One disadvantage of going the historical route in refuting the charges of syndromic sadism made by Wertham and Legman is that both authors are dead and cannot respond to my refutations. There are modern critics who object to violent entertainment on aesthetic grounds, and occasionally one of them will toss out the "sadism" accusation as a passing brickbat, sometimes even with a light-hearted manner (see below). I'm not aware of any who have attempted to make the accusation via a psychological schema, such as the one used by Legman and Wertham, though.
Thus I have to anticipate how these two deceased intellectuals might have found fault with my assertion that the paradigm of the adventure-genre (hero fights villain with both having the ability to defend themselves) does not match the paradigm of classical sadism (victimizer tortures victim, who has no ability to defend him/herself). Based on their writings, I think I can assume that both of them would use some variant of an "inconstant reader" argument. Assuming that both of them granted the difference in paradigms, they would leap to say that even though the hero of a given superhero comic generally faces the villain mano-a-mano (or even womano-a-womano, etc.), the budding young proto-sadist ignores the ethical ideals put forth in the text (much as they thought he did with the phony "you can't beat the law" preachments in the crime comics). From there (they might say) the budding young proto-sadist would go on to become obsessed with characters beating other characters without the benefit of self-defense, and of course, violent comics would be to blame for this development.
While I would not agree with the "blame" part of this imagined argument, I would certainly agree that any individual who did so transform the dominant "hero vs. villain" battles into one-sided beatings for his/her personal fantasies would indeed be a syndromic sadist. (For convenience here I will use "sadist" after Freud's somewhat-indiscriminate formulation; that is, including the phenomenon of "masochism" within the "sadism" rubric.) That such individuals do exist is testifies by a number of sites on the Internet, one of which is touched on by BEAT reporter Heidi McDonald in this post from 1/31/08, "The One With a Lot of Comments."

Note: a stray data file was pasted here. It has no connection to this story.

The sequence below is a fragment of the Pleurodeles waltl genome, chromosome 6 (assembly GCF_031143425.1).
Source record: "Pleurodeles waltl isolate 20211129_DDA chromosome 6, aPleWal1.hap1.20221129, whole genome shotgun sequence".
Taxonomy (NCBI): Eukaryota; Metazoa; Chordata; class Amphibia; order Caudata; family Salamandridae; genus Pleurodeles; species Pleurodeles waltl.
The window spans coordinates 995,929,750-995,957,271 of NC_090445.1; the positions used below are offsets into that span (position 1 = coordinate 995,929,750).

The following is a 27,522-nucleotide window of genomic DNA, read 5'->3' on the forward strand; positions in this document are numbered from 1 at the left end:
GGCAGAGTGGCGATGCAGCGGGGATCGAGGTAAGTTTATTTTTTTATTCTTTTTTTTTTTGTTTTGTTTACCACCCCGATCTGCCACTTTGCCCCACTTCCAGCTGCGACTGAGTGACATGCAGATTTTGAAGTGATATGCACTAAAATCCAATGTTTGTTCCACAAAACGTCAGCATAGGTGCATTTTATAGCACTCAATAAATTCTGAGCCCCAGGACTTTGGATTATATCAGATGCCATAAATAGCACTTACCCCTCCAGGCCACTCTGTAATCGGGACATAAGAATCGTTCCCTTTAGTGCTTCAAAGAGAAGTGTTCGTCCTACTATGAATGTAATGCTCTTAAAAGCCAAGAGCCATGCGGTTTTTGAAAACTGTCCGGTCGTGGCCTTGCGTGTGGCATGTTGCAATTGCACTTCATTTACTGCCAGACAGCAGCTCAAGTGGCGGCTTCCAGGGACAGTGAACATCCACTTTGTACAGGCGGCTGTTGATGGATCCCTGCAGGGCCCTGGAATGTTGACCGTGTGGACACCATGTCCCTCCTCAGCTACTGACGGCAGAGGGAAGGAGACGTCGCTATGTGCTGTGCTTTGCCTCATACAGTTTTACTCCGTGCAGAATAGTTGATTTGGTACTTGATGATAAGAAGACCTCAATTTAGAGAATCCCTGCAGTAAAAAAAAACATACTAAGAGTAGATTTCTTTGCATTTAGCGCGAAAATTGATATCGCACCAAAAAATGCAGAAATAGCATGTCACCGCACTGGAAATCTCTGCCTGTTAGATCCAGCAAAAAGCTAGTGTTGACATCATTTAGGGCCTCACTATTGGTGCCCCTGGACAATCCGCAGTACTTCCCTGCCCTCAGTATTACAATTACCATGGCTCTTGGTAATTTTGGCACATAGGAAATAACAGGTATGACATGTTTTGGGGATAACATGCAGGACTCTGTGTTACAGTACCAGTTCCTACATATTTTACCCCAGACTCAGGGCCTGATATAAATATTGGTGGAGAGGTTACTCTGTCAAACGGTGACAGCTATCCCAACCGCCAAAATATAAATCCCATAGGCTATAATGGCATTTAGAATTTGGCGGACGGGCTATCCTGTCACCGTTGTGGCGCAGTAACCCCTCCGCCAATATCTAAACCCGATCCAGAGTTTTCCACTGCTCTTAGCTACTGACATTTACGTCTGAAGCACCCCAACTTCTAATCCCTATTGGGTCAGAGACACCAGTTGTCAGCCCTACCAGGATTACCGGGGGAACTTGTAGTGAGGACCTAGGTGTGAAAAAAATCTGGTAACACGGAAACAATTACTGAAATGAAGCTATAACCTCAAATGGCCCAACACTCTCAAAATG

Now, McDonald does not call for a ban (direct or indirect) of violent comics as did Wertham and Legman did. However, she does stray somewhat into their territory when she lumps together syndromic sadism with what might called "casual sadism."
"Casual sadism" as I conceive it is not a syndromic phenomenon. It is just one of many affects communicated by many forms of fiction generally and the adventure-genre specifically, and it refers here to the pleasure one takes in seeing a "villain" violently beaten by the hero. For that matter it can occur in any number of non-literary contexts, particularly those of adversarial sports. Legman and Wertham assumed, perhaps both of them were so phobic to any kind of fictional violence, that "casual sadism" could develop into the syndromic kind. I take the position of Plato's PHILEBUS, which asserted that the "soul" could experience many affects in the course of its "owner's" life, and that some would have transitory effects while others would permanently "make their mark," so to speak. In my opinion, most audiences who temporarily take pleasure in seeing hero beat villain are experiencing a transitory effect that does not noticeably warp their lives. If the effect were more than transitory on a wide scale, one might expected by now to see civilization reduced to the fascist state that both of the anti-comics critics feared.
It's unclear to me as to whether McDonald really believes that most superhero readers are potential syndromic sadists, as her comment toward the end of the post is made with a somewhat flippant tone. However, it would be a mistake, due to that slight humorous tone, to believe that she doesn't hold strong views on the subject of women being beaten. even within the bounds of fiction. In part I'll be examining some of the philosophical aspects of McDonald's expressed views in my next post.
DARK SHADOWS, EPISODE 462 (1968)
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